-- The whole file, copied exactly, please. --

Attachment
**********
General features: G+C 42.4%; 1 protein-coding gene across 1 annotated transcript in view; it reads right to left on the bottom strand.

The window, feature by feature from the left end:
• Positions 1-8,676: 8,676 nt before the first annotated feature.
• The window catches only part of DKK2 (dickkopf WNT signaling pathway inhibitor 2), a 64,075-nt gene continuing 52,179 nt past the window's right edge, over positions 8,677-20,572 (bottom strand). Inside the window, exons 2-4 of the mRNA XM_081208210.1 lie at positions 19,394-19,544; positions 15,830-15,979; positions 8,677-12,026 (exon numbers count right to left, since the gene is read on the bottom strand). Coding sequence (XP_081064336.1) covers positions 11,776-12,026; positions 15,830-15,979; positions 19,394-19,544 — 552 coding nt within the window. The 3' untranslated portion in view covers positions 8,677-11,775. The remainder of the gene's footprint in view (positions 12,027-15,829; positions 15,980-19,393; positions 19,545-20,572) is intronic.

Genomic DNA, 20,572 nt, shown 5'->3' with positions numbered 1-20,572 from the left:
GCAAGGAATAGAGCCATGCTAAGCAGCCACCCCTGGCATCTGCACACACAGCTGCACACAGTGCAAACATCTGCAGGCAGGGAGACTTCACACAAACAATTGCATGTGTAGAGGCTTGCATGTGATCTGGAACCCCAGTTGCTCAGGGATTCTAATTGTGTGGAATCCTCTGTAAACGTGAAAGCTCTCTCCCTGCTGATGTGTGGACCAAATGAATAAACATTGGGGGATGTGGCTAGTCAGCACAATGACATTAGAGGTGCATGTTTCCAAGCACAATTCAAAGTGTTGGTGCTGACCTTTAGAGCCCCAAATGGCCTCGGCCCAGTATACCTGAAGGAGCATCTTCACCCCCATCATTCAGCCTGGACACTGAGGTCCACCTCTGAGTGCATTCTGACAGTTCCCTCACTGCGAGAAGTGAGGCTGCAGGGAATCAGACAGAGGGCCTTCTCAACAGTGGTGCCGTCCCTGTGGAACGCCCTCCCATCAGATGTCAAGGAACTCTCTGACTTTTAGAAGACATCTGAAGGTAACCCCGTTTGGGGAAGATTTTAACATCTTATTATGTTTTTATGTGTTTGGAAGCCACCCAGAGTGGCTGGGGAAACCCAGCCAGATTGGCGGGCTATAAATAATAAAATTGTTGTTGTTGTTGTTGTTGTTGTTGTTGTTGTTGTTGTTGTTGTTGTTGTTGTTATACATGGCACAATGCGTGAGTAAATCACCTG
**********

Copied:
General features: G+C 42.4%; 1 protein-coding gene across 1 annotated transcript in view; it reads right to left on the bottom strand.

The window, feature by feature from the left end:
• Positions 1-8,676: 8,676 nt before the first annotated feature.
• The window catches only part of DKK2 (dickkopf WNT signaling pathway inhibitor 2), a 64,075-nt gene continuing 52,179 nt past the window's right edge, over positions 8,677-20,572 (bottom strand). Inside the window, exons 2-4 of the mRNA XM_081208210.1 lie at positions 19,394-19,544; positions 15,830-15,979; positions 8,677-12,026 (exon numbers count right to left, since the gene is read on the bottom strand). Coding sequence (XP_081064336.1) covers positions 11,776-12,026; positions 15,830-15,979; positions 19,394-19,544 — 552 coding nt within the window. The 3' untranslated portion in view covers positions 8,677-11,775. The remainder of the gene's footprint in view (positions 12,027-15,829; positions 15,980-19,393; positions 19,545-20,572) is intronic.

Genomic DNA, 20,572 nt, shown 5'->3' with positions numbered 1-20,572 from the left:
GCAAGGAATAGAGCCATGCTAAGCAGCCACCCCTGGCATCTGCACACACAGCTGCACACAGTGCAAACATCTGCAGGCAGGGAGACTTCACACAAACAATTGCATGTGTAGAGGCTTGCATGTGATCTGGAACCCCAGTTGCTCAGGGATTCTAATTGTGTGGAATCCTCTGTAAACGTGAAAGCTCTCTCCCTGCTGATGTGTGGACCAAATGAATAAACATTGGGGGATGTGGCTAGTCAGCACAATGACATTAGAGGTGCATGTTTCCAAGCACAATTCAAAGTGTTGGTGCTGACCTTTAGAGCCCCAAATGGCCTCGGCCCAGTATACCTGAAGGAGCATCTTCACCCCCATCATTCAGCCTGGACACTGAGGTCCACCTCTGAGTGCATTCTGACAGTTCCCTCACTGCGAGAAGTGAGGCTGCAGGGAATCAGACAGAGGGCCTTCTCAACAGTGGTGCCGTCCCTGTGGAACGCCCTCCCATCAGATGTCAAGGAACTCTCTGACTTTTAGAAGACATCTGAAGGTAACCCCGTTTGGGGAAGATTTTAACATCTTATTATGTTTTTATGTGTTTGGAAGCCACCCAGAGTGGCTGGGGAAACCCAGCCAGATTGGCGGGCTATAAATAATAAAATTGTTGTTGTTGTTGTTGTTGTTGTTGTTGTTGTTGTTGTTGTTGTTGTTGTTGTTATACATGGCACAATGCGTGAGTAAATCACCTG